Onsen waters come from deep inside the Earth’s crust where they are imbued with minerals from volcanic gases. From the onsen experts, Toji Joshi, we learned how soaking in mineral-rich hot spring waters provides many health benefits. But what about ingesting this onsen water? Is hot spring water safe to drink?
The act of drinking onsen water is called “insen” in Japanese. It is derived from the character 飲 or “in” meaning to drink and 泉 “sen” the same character as found in “onsen” (温泉) which means spring. Though soaking in onsen is a custom practiced throughout Japan, drinking hot spring water isn’t as common. In fact, Europe has a larger culture of drinking hot springs and water cure therapy has been offered in that region for hundreds of years. You can read more about European spas with drinkable springs at Best European Health Spas.
As for Oita, known as the onsen prefecture of Japan, an 8th century historical document contains a passage about drinking a certain onsen, describing it as sour and effective against scabies. Though insen may have a long history, the Japanese do not widely regard drinking springs as a part of everyday life as in some western cultures.
However, just like the practice of “toji,” or onsen healing, the practice of insen is being reexamined. Onsen contain many minerals that promote health just by soaking in them. So, it follows that ingesting these minerals must also have some health benefits, right?
Insen fans commonly say that drinking onsen works for digestive health. For stomach aches, constipation or other digestive issues, these individuals believe insen is the answer. According to the Japan Spa Association, research shows that drinking onsen has a localized effect on the gastrointestinal tract and liver, and the Oita Prefectural Pharmaceutical Association includes with this positive effects on metabolism, and blood forming functions, as well.
Different types of onsen (which are listed in our article How Onsen Works: A Geothermal Gift have different components and thus, different benefits when consumed. These benefits are listed at https://insen.club/effect/ (Japanese). To optimize its benefits, it is recommended to take a certain amount of the hot spring at the same time each day.
Not all springs are made equal, however. Some hot springs may contain germs that may be harmful if ingested. In fact, onsen establishments must apply for permission to be recognized as drinkable onsen water. Also, because the minerals are directly entering your body, drinkable onsen may aggravate certain illnesses and health conditions. Please be aware and consult with your doctor if you have concerns.
For more info on onsen drinking and safety:
Japan Spa Association’s Cautions For Drinking Onsen Water
Ministry of the Environment’s “The ABCs for the Safe and Secure Use of Onsen”
Interestingly enough, the components of the water affect the taste. For example, simple onsen, which contain less minerals, tend to taste like normal water. On the other hand, chloride onsen tend to be salty and acidic onsen taste lemony. Let’s take a look at a few spots to compare.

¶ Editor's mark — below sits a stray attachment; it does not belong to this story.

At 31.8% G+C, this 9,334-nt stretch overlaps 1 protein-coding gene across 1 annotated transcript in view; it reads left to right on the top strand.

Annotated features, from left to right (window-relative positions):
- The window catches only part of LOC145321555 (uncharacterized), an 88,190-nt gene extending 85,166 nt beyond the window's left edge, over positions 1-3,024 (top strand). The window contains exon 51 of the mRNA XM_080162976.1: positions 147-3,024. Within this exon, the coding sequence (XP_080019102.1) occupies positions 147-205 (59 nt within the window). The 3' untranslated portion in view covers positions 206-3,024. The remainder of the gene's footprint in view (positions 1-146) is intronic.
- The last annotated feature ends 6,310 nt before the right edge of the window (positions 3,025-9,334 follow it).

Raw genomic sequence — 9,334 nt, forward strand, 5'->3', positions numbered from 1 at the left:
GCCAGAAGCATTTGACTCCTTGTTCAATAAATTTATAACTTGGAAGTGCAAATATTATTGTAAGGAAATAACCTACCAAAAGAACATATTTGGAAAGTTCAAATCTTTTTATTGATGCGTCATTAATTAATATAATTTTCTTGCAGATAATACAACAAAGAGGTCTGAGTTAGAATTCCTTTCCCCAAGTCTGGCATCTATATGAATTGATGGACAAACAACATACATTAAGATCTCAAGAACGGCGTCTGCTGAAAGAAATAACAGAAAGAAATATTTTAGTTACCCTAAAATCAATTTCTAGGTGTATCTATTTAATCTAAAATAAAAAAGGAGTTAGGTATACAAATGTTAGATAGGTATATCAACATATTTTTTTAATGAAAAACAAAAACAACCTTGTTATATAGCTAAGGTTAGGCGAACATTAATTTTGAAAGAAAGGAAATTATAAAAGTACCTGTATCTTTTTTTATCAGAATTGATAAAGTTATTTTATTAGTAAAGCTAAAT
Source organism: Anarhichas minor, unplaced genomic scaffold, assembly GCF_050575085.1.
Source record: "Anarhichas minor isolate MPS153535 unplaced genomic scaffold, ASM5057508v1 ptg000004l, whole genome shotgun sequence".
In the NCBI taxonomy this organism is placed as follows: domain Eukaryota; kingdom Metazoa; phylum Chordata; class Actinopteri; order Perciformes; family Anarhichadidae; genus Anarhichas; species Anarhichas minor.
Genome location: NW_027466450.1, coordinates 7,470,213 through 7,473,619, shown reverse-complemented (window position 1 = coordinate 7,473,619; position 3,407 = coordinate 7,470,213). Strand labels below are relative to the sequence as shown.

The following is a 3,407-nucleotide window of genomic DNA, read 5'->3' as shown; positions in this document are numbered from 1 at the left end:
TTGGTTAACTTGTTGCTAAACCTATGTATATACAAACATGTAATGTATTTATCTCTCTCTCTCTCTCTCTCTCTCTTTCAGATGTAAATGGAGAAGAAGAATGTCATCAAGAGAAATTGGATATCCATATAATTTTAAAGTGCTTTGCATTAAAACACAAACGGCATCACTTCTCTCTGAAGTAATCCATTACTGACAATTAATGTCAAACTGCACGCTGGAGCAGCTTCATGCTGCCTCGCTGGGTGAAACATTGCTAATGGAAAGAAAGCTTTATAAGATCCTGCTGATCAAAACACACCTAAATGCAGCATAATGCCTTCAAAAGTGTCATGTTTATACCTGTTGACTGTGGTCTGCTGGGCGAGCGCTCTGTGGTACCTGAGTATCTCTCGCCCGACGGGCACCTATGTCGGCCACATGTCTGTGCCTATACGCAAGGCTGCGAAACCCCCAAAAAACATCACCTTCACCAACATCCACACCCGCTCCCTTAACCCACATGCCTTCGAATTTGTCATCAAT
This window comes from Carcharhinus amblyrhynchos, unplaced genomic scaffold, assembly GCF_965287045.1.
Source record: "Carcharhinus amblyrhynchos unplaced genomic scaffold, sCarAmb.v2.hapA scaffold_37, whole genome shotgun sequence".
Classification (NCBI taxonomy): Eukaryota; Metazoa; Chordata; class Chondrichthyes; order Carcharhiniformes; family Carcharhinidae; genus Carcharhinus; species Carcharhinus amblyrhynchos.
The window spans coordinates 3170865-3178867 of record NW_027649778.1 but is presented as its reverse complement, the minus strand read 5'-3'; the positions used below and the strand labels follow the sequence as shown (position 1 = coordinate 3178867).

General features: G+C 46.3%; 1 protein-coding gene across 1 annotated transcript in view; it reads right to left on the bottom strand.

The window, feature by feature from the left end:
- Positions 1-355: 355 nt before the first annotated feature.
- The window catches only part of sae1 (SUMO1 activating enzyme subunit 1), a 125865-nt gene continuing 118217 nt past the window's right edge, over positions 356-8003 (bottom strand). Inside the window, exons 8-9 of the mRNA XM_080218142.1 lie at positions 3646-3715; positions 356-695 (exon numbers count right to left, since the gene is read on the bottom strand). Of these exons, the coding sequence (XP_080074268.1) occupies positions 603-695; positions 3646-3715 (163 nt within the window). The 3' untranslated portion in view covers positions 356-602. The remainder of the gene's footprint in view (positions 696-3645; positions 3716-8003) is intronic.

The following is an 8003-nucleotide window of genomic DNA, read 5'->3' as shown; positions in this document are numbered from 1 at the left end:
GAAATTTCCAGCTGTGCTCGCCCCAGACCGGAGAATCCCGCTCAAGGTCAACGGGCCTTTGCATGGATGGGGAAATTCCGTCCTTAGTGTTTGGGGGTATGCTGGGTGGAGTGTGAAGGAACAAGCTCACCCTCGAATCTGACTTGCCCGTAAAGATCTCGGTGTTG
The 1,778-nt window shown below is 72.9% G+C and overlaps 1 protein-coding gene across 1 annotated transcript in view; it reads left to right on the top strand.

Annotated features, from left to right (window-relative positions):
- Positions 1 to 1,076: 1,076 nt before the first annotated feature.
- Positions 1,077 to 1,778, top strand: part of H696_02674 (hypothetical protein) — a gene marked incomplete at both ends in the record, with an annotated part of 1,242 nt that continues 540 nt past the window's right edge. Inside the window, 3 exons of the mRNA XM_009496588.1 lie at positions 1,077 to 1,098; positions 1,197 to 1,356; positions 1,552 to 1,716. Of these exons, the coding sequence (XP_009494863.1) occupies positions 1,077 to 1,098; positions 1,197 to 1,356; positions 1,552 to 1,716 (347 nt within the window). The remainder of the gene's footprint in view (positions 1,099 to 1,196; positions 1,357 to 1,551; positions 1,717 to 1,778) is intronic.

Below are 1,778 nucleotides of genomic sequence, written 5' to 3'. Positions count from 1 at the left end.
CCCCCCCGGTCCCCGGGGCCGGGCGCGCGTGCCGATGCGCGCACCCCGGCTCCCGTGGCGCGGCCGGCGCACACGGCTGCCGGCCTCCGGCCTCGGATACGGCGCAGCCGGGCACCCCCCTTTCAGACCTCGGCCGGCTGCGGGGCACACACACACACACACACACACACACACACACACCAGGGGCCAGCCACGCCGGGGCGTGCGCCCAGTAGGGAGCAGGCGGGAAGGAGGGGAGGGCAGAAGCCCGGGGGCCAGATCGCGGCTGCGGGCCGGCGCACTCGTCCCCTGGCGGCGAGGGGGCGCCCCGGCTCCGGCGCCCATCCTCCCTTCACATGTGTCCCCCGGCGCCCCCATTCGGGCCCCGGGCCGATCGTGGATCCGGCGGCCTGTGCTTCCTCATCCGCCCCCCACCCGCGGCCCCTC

Oita Prefecture is home to 142 places to enjoy insen. Of course as the onsen capital of Japan, Beppu City is also home to a few interesting “insen” spots.
One of the famous Hells of Beppu, Kamada Jigoku lets you enjoy an array of onsen types, which of course, includes drinkable onsen. The onsen in the Kannawa area tend to be chloride springs: consequently the onsen water here is a bit salty and has almost a broth-like quality.
Kamiya is famous for insen. You may have a seat, rest your feet in the foot bath while you sip on its waters. This onsen’s water is clear and has a simple refreshing taste that is easy to drink.
At this charming Showa Era cafe not far from Beppu Station, you can enjoy onsen coffee! The water source is the same as Beppu’s Kankaiji Onssn. The coffee has a very mellow taste and is very easy to drink!
They even provided a glass of onsen water to try the pure stuff!
This lodge lies in the toji-ba (onsen healing spot) of Kannawa. Yanagiya is an exceedingly stylish Japanese inn, combining old Meiji period style with a modern flare. The sodium chloride insen, called Reitsuki no Yu, sits in the courtyard next to steam cookers where guests can also enjoy jigokumushi or onsen steam cooking. The water is filled with minerals that give it its slightly salty, broth-like taste.
In recent times, the move towards healthier food options and diets demonstrates we are concerned about what food we eat. But what about what water we drink?
There is a book called The Power Of Insen by Kazuyoshi Asakura、 which lists the testimonials of over 300 people throughout Japan who claim to have alleviated their illnesses by drinking onsen. One Beppu Onsen fan, who suffered from low blood pressure and fatigue, claims that since she began to switch out tea for source water, her symptoms improved. Another testified after entering and drinking onsen regularly, their atopic dermatitis cleared.
As we are organisms made of about 70 % water, it is no exaggeration to say water is life. According to The Power of Insen, not long after drinking water, the molecules reach our most important organs, including our brains and reproductive systems. If we know the influence of the water we drink on our bodies, isn’t it in our interest to drink water that is healthy for us? In any case, it may be time to reconsider the water we drink.
The Power of Insen
Oita Onsen Prefecture’s Insen Spot 30